Prison inmates get a chance to laugh thanks to South Dakota comic
ABERDEEN, S.D. — It wasn't Folsom Prison and Spencer Dobson wasn't crooning the blues.
It was Missouri River Correctional Center and Dobson was working for some laughs.
"Prison sucks. To be able to laugh, really let your guard down and feel like a human being for even a half an hour, that has value," Dobson said during a recent visit at a coffee shop.
"It’s not my favorite thing to do, but it’s a little Johnny Cash-ish," he said.
Dobson, a professional stand-up comedian from Aberdeen, did a North Dakota prison tour Dec. 18-20. He had performances at the Missouri River Correctional Center in Bismarck, a minimum-security facility; the James River Correctional Center, a medium-security prison in Jamestown; and two more at the North Dakota State Penitentiary, the state's maximum-security prison, also in Bismarck.
A comedy show in a prison might seem a bit far-fetched, but there's a purpose, and it only starts with keeping up spirits.
"The launch point is that the people in prison are going to be your neighbors at some point. (Shows) keep people socialized, engaged. Especially in minimum security. You want them as socialized as possible with people. You want them to feel like human beings," Dobson said.
Minimum security generally incarcerates inmates who have shorter sentences and are more apt to be released, versus longer and life sentences at other facilities.
He was contacted by someone at Missouri River Correctional Center who floated the idea. Things came together and a mini-tour was hatched for just before the holidays. It gave Dobson some time to craft an appropriate routine.
"You do your show for the most part. There’s a new minefield of issues that you didn’t have to take into account at a normal show. You still want to stay away from religion," Dobson said. "They did say, don’t go too deep into sex stuff, don’t graphically go into drug stuff. It’s amazing how much you touch on things (in regular shows) that you don’t think about."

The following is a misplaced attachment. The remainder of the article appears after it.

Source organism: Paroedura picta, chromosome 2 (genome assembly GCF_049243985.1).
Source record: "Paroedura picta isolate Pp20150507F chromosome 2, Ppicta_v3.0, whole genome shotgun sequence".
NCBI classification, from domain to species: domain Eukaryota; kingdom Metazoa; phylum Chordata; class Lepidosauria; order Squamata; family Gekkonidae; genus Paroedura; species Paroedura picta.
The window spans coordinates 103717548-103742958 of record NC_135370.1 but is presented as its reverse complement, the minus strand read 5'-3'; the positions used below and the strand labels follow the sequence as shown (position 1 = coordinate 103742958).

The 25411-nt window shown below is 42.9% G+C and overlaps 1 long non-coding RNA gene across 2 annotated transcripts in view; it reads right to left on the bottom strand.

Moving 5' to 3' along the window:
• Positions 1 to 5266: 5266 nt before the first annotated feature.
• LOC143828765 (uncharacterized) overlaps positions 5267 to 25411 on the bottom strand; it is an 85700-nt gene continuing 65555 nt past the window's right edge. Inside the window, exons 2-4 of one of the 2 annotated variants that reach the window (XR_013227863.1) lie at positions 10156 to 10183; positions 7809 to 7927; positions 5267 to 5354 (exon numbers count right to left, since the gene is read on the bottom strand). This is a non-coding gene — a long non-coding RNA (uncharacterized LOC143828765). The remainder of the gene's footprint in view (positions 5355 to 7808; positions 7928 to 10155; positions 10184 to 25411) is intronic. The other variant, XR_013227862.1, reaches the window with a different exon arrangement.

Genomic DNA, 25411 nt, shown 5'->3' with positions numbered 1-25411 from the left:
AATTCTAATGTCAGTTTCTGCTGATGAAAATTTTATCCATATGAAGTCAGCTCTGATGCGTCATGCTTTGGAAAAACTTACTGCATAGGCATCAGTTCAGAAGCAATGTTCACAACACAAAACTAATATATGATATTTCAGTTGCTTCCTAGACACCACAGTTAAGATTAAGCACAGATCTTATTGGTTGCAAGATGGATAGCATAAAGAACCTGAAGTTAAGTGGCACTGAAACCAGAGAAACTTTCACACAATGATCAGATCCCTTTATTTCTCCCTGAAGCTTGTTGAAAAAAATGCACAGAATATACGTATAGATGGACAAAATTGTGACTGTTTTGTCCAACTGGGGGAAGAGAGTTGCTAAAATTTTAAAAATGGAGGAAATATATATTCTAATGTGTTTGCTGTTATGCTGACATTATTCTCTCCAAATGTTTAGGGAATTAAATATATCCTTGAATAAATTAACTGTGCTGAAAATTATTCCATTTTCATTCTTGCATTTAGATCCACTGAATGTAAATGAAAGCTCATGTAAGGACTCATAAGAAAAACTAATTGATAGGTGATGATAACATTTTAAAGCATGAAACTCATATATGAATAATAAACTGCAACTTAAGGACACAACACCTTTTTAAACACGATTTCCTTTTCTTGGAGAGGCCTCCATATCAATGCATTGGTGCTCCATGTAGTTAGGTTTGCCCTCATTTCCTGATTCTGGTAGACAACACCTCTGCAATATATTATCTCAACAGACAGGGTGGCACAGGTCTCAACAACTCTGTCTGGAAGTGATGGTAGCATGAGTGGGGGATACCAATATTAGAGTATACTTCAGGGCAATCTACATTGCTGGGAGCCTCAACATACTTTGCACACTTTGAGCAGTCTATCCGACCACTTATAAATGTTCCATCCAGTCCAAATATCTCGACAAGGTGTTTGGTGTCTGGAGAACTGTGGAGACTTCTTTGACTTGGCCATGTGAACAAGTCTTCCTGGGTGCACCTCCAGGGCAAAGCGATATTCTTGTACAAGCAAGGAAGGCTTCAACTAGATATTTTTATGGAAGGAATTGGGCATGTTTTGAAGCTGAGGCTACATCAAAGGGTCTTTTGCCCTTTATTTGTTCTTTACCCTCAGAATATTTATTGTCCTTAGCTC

He does a little crowd work in his routines where he interacts a bit with his audience. He tries to avoid asking about tattoos, because those can have personal and sometimes bad memories associated with them. Talking about family or his own marriage is also usually avoided because the men he's performing for can't be with their own families. As Dobson describes some of the banter, it's clear the shows maintained an R-rating.
What goes over well are comments on loneliness and odd things only prisoners might get. Dobson has a bit on ramen. It's nearly a currency in prison, he said. Each inmate seemed to have his own way of dressing up the instant noodle packets.
One inmate, a guy who went by the name of Chrome, got into it with Dobson verbally. It got tense, but later Dobson said he came to find out that Chrome's fellow inmates chided him for letting the comic get the best of him. And Dobson also knows Chrome and other inmates can put on their own show to get by in prison.
"There is an element of danger. I played Dickinson, (N.D.), during the oil rush. It’s the same amount of dudes, same testosterone, but at least in prison they have guards," he said.
It didn't come off as a joke.
Dobson treats prison gigs like any other. He's still working for the paycheck, but he has compassion for his fellow man, even those behind bars.
"Most aren’t actually bad people. They are in prison because they were working with the best tools available to them at the time. I really get the impression they are doing a lot to rehabilitate people," Dobson said about the prisons he visited.
It's just a gig, and Dobson is just a comic. And as with any comic he's got his favorite reactions.
"When you see a smile go across a really hard face, there’s something great about that," he said.